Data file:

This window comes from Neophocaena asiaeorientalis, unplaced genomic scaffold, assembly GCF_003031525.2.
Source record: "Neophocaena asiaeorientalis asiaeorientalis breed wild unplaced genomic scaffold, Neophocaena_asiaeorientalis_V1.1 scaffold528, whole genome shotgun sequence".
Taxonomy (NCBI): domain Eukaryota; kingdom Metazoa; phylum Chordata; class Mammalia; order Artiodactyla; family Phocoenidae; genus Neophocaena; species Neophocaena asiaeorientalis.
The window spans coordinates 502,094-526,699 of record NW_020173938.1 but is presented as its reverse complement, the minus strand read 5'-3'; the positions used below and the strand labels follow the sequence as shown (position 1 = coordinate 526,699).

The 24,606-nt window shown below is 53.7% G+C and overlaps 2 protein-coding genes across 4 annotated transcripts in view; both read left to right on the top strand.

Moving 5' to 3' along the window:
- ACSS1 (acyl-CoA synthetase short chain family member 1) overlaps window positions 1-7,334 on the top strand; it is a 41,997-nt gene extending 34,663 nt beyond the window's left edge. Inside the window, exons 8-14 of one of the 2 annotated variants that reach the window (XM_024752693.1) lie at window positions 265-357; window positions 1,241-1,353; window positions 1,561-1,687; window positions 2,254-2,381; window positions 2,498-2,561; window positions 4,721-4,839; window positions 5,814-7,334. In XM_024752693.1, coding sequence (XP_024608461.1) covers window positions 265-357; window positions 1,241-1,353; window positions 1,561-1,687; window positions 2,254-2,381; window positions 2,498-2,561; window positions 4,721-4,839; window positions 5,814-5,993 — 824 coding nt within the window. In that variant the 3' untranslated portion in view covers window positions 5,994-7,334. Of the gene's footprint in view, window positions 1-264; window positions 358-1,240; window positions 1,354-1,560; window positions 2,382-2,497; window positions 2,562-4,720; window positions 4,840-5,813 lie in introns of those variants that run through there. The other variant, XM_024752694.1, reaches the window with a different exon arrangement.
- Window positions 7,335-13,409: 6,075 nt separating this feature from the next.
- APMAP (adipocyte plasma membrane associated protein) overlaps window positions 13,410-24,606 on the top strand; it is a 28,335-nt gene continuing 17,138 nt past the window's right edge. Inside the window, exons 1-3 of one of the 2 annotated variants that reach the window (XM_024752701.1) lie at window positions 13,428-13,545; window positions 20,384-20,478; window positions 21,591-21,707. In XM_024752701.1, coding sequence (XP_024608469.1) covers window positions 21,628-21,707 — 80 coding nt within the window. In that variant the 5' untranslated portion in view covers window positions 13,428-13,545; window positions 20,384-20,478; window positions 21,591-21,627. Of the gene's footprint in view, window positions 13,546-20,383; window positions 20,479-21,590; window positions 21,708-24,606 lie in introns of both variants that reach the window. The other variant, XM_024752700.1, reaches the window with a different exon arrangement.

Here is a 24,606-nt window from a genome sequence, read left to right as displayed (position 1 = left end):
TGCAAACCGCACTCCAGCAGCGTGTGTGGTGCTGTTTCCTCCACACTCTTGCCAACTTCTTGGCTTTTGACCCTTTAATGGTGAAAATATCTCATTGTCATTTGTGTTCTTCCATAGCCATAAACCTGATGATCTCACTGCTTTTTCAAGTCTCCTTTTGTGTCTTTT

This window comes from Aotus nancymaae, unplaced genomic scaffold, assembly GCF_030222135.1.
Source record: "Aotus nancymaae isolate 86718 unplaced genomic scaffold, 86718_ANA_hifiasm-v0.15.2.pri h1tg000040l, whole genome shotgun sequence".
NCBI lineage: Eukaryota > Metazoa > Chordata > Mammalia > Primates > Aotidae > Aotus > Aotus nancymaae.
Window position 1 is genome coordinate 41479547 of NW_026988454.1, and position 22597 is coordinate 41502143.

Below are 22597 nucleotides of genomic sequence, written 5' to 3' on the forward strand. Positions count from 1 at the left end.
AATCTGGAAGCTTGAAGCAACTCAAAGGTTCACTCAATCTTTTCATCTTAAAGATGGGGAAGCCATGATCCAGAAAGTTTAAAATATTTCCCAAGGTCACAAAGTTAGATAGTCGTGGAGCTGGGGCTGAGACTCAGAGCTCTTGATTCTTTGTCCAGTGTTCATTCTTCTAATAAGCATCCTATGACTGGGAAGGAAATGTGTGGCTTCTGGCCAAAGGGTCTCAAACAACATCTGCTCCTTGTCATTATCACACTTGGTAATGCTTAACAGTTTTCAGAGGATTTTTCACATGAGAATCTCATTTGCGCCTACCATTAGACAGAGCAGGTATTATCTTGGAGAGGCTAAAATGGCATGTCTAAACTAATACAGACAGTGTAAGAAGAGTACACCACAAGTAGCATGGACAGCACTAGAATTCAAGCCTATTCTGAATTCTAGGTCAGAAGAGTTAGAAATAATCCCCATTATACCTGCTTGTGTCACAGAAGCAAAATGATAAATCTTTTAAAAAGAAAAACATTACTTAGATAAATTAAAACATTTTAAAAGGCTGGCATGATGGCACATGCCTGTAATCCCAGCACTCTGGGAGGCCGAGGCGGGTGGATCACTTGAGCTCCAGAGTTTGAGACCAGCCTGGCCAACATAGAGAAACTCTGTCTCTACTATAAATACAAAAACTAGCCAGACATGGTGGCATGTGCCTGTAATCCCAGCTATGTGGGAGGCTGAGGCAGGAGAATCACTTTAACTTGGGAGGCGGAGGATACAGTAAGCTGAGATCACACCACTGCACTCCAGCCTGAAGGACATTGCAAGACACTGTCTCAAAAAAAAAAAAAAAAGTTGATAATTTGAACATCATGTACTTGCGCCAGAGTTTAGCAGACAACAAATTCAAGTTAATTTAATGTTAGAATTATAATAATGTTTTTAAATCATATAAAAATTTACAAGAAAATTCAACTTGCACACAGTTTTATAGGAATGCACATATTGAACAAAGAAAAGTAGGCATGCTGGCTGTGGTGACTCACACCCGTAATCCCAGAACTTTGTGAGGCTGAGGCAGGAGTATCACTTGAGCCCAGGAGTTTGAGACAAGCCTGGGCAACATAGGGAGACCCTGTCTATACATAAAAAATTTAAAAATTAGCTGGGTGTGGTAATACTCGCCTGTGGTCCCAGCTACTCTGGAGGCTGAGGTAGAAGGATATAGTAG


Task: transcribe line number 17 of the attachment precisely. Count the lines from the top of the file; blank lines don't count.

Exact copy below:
AATCTGGAAGCTTGAAGCAACTCAAAGGTTCACTCAATCTTTTCATCTTAAAGATGGGGAAGCCATGATCCAGAAAGTTTAAAATATTTCCCAAGGTCACAAAGTTAGATAGTCGTGGAGCTGGGGCTGAGACTCAGAGCTCTTGATTCTTTGTCCAGTGTTCATTCTTCTAATAAGCATCCTATGACTGGGAAGGAAATGTGTGGCTTCTGGCCAAAGGGTCTCAAACAACATCTGCTCCTTGTCATTATCACACTTGGTAATGCTTAACAGTTTTCAGAGGATTTTTCACATGAGAATCTCATTTGCGCCTACCATTAGACAGAGCAGGTATTATCTTGGAGAGGCTAAAATGGCATGTCTAAACTAATACAGACAGTGTAAGAAGAGTACACCACAAGTAGCATGGACAGCACTAGAATTCAAGCCTATTCTGAATTCTAGGTCAGAAGAGTTAGAAATAATCCCCATTATACCTGCTTGTGTCACAGAAGCAAAATGATAAATCTTTTAAAAAGAAAAACATTACTTAGATAAATTAAAACATTTTAAAAGGCTGGCATGATGGCACATGCCTGTAATCCCAGCACTCTGGGAGGCCGAGGCGGGTGGATCACTTGAGCTCCAGAGTTTGAGACCAGCCTGGCCAACATAGAGAAACTCTGTCTCTACTATAAATACAAAAACTAGCCAGACATGGTGGCATGTGCCTGTAATCCCAGCTATGTGGGAGGCTGAGGCAGGAGAATCACTTTAACTTGGGAGGCGGAGGATACAGTAAGCTGAGATCACACCACTGCACTCCAGCCTGAAGGACATTGCAAGACACTGTCTCAAAAAAAAAAAAAAAAGTTGATAATTTGAACATCATGTACTTGCGCCAGAGTTTAGCAGACAACAAATTCAAGTTAATTTAATGTTAGAATTATAATAATGTTTTTAAATCATATAAAAATTTACAAGAAAATTCAACTTGCACACAGTTTTATAGGAATGCACATATTGAACAAAGAAAAGTAGGCATGCTGGCTGTGGTGACTCACACCCGTAATCCCAGAACTTTGTGAGGCTGAGGCAGGAGTATCACTTGAGCCCAGGAGTTTGAGACAAGCCTGGGCAACATAGGGAGACCCTGTCTATACATAAAAAATTTAAAAATTAGCTGGGTGTGGTAATACTCGCCTGTGGTCCCAGCTACTCTGGAGGCTGAGGTAGAAGGATATAGTAG